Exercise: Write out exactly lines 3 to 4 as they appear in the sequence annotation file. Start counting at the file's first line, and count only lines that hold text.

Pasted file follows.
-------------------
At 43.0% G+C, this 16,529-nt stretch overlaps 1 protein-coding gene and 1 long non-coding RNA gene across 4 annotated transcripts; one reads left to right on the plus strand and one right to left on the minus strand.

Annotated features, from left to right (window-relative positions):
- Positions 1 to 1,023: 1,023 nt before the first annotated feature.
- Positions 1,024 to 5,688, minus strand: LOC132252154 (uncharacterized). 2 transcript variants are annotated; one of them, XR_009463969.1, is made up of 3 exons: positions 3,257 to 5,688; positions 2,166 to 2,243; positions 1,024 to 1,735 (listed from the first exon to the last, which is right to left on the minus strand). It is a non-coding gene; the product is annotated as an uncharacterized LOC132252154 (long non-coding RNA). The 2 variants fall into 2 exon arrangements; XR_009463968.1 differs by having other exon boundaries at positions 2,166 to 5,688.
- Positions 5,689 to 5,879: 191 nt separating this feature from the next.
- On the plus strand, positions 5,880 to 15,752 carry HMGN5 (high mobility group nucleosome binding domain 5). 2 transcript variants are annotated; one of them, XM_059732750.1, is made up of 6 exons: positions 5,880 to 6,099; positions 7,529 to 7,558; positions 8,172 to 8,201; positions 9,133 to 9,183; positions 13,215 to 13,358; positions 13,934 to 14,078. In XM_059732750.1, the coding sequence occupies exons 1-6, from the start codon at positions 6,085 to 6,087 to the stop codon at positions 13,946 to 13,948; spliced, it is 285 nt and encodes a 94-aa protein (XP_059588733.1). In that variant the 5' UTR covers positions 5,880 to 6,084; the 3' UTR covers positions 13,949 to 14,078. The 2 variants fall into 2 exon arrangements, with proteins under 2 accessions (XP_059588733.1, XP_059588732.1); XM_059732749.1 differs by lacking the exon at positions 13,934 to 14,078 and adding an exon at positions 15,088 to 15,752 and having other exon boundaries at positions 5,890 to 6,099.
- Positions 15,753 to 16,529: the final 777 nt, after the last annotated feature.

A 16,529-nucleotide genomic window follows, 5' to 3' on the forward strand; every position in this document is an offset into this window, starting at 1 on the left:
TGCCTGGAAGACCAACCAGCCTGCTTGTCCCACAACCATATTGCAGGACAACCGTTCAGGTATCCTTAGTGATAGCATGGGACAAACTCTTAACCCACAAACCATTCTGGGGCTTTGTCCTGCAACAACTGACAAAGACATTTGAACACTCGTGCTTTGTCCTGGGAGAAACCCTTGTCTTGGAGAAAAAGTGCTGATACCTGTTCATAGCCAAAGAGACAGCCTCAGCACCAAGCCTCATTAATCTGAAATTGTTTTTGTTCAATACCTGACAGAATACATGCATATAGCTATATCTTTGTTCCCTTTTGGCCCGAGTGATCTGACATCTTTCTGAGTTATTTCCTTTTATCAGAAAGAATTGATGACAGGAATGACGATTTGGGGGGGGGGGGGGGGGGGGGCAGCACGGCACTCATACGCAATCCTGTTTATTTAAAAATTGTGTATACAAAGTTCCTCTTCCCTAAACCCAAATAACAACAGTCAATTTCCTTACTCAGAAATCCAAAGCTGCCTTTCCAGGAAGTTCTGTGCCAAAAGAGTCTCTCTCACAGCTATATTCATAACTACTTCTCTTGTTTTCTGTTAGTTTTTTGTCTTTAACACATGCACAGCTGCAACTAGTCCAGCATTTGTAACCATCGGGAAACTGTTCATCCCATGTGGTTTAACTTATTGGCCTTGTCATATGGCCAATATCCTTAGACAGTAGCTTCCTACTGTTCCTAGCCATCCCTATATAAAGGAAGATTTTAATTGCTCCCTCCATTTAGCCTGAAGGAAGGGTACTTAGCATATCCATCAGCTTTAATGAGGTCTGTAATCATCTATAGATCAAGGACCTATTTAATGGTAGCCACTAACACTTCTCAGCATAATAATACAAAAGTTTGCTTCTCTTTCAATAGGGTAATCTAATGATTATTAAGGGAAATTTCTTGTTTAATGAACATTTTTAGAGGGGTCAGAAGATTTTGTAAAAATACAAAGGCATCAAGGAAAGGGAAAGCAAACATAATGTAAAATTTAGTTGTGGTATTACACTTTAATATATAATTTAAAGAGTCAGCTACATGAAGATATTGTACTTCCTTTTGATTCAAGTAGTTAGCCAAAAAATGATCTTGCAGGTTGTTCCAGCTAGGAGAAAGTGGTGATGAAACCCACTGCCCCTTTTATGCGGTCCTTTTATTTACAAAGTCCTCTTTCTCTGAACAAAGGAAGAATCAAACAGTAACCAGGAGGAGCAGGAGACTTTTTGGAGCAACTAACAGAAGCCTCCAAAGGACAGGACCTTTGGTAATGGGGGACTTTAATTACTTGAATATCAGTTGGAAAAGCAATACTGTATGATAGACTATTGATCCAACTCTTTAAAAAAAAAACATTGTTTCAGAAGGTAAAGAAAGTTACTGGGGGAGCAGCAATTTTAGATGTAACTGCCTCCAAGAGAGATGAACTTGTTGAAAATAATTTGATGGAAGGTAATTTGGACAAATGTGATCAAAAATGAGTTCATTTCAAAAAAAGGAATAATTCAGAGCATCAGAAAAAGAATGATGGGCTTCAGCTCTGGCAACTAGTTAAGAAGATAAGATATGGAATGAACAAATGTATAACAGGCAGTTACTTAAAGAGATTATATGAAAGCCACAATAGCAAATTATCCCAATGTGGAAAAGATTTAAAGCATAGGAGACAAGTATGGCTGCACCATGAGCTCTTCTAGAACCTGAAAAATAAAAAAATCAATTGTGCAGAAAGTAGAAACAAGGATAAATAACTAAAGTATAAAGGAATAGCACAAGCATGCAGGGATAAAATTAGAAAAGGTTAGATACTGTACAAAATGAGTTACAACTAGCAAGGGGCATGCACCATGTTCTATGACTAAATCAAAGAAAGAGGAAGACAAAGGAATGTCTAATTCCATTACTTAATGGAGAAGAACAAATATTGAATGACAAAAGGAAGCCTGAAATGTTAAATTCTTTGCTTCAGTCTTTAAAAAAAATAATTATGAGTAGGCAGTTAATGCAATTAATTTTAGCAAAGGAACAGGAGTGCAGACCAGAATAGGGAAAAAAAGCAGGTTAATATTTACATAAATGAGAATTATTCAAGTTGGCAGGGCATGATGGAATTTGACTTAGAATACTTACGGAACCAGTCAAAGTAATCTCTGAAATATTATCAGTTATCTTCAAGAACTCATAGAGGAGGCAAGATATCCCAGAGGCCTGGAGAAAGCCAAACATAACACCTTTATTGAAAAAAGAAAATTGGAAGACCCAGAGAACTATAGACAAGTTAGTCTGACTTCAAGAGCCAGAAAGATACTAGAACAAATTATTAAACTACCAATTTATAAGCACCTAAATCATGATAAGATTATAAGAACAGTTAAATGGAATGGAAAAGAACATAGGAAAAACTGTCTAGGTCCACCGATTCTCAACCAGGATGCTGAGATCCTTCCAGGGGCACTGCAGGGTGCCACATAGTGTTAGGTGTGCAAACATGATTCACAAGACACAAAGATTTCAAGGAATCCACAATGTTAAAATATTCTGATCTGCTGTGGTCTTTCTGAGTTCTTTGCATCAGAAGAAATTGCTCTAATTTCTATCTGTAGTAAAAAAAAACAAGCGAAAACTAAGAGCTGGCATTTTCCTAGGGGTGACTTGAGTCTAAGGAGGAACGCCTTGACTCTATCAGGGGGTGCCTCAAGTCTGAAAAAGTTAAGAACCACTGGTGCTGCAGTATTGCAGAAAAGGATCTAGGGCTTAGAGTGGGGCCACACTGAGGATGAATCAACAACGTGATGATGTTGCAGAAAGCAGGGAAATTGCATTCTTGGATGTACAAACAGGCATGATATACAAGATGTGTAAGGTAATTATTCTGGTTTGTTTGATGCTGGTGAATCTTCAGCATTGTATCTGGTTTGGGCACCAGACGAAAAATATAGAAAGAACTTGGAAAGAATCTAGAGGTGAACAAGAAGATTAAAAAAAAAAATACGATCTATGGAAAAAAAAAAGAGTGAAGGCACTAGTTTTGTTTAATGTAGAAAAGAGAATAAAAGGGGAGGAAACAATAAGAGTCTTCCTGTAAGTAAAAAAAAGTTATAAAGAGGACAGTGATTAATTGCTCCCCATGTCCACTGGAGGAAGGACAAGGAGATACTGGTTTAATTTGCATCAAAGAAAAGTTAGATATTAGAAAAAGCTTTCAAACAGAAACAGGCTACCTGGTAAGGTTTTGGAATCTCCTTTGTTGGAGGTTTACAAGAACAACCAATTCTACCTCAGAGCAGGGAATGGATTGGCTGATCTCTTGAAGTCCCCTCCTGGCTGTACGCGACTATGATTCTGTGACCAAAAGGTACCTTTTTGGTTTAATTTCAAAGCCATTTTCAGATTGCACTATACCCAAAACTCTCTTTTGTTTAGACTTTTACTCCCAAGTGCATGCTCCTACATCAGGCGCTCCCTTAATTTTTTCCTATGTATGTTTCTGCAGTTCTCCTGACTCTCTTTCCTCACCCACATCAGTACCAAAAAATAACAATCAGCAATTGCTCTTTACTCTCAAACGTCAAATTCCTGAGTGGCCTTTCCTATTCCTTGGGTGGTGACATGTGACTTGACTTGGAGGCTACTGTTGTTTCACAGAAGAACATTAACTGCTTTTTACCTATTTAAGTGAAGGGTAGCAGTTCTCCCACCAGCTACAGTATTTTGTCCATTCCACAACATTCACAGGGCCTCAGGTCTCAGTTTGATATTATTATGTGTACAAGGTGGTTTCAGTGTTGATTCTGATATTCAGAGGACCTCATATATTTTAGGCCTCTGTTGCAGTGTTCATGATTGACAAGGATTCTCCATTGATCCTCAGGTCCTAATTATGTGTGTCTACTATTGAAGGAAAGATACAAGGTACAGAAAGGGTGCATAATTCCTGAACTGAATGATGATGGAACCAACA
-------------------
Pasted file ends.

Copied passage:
- Positions 1 to 1,023: 1,023 nt before the first annotated feature.
- Positions 1,024 to 5,688, minus strand: LOC132252154 (uncharacterized). 2 transcript variants are annotated; one of them, XR_009463969.1, is made up of 3 exons: positions 3,257 to 5,688; positions 2,166 to 2,243; positions 1,024 to 1,735 (listed from the first exon to the last, which is right to left on the minus strand). It is a non-coding gene; the product is annotated as an uncharacterized LOC132252154 (long non-coding RNA). The 2 variants fall into 2 exon arrangements; XR_009463968.1 differs by having other exon boundaries at positions 2,166 to 5,688.